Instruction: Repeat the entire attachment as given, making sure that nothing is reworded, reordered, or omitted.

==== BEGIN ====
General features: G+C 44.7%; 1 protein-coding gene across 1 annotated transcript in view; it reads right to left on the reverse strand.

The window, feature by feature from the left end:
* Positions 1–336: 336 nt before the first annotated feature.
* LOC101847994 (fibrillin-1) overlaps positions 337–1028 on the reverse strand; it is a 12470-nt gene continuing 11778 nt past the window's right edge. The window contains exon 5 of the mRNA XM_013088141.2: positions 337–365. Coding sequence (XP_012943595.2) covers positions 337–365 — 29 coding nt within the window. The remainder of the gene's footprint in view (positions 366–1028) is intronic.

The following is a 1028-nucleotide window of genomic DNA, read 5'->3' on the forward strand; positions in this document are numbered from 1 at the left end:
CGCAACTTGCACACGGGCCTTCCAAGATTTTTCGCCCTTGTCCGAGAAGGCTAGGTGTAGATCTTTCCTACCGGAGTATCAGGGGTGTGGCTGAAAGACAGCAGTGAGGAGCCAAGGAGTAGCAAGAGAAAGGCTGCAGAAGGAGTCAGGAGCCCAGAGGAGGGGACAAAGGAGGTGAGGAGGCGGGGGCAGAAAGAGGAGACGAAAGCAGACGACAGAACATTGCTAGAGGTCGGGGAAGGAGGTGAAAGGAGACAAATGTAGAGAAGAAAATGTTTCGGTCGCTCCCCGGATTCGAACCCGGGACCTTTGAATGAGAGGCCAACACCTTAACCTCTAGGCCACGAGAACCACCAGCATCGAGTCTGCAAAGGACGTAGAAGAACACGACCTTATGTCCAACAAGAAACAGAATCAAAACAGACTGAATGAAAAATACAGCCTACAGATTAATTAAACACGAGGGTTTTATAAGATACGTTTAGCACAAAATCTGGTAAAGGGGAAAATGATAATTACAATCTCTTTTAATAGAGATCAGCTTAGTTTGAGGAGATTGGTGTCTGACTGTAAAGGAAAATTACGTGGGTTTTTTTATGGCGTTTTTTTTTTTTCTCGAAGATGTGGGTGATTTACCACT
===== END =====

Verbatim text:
General features: G+C 44.7%; 1 protein-coding gene across 1 annotated transcript in view; it reads right to left on the reverse strand.

The window, feature by feature from the left end:
* Positions 1–336: 336 nt before the first annotated feature.
* LOC101847994 (fibrillin-1) overlaps positions 337–1028 on the reverse strand; it is a 12470-nt gene continuing 11778 nt past the window's right edge. The window contains exon 5 of the mRNA XM_013088141.2: positions 337–365. Coding sequence (XP_012943595.2) covers positions 337–365 — 29 coding nt within the window. The remainder of the gene's footprint in view (positions 366–1028) is intronic.

The following is a 1028-nucleotide window of genomic DNA, read 5'->3' on the forward strand; positions in this document are numbered from 1 at the left end:
CGCAACTTGCACACGGGCCTTCCAAGATTTTTCGCCCTTGTCCGAGAAGGCTAGGTGTAGATCTTTCCTACCGGAGTATCAGGGGTGTGGCTGAAAGACAGCAGTGAGGAGCCAAGGAGTAGCAAGAGAAAGGCTGCAGAAGGAGTCAGGAGCCCAGAGGAGGGGACAAAGGAGGTGAGGAGGCGGGGGCAGAAAGAGGAGACGAAAGCAGACGACAGAACATTGCTAGAGGTCGGGGAAGGAGGTGAAAGGAGACAAATGTAGAGAAGAAAATGTTTCGGTCGCTCCCCGGATTCGAACCCGGGACCTTTGAATGAGAGGCCAACACCTTAACCTCTAGGCCACGAGAACCACCAGCATCGAGTCTGCAAAGGACGTAGAAGAACACGACCTTATGTCCAACAAGAAACAGAATCAAAACAGACTGAATGAAAAATACAGCCTACAGATTAATTAAACACGAGGGTTTTATAAGATACGTTTAGCACAAAATCTGGTAAAGGGGAAAATGATAATTACAATCTCTTTTAATAGAGATCAGCTTAGTTTGAGGAGATTGGTGTCTGACTGTAAAGGAAAATTACGTGGGTTTTTTTATGGCGTTTTTTTTTTTTCTCGAAGATGTGGGTGATTTACCACT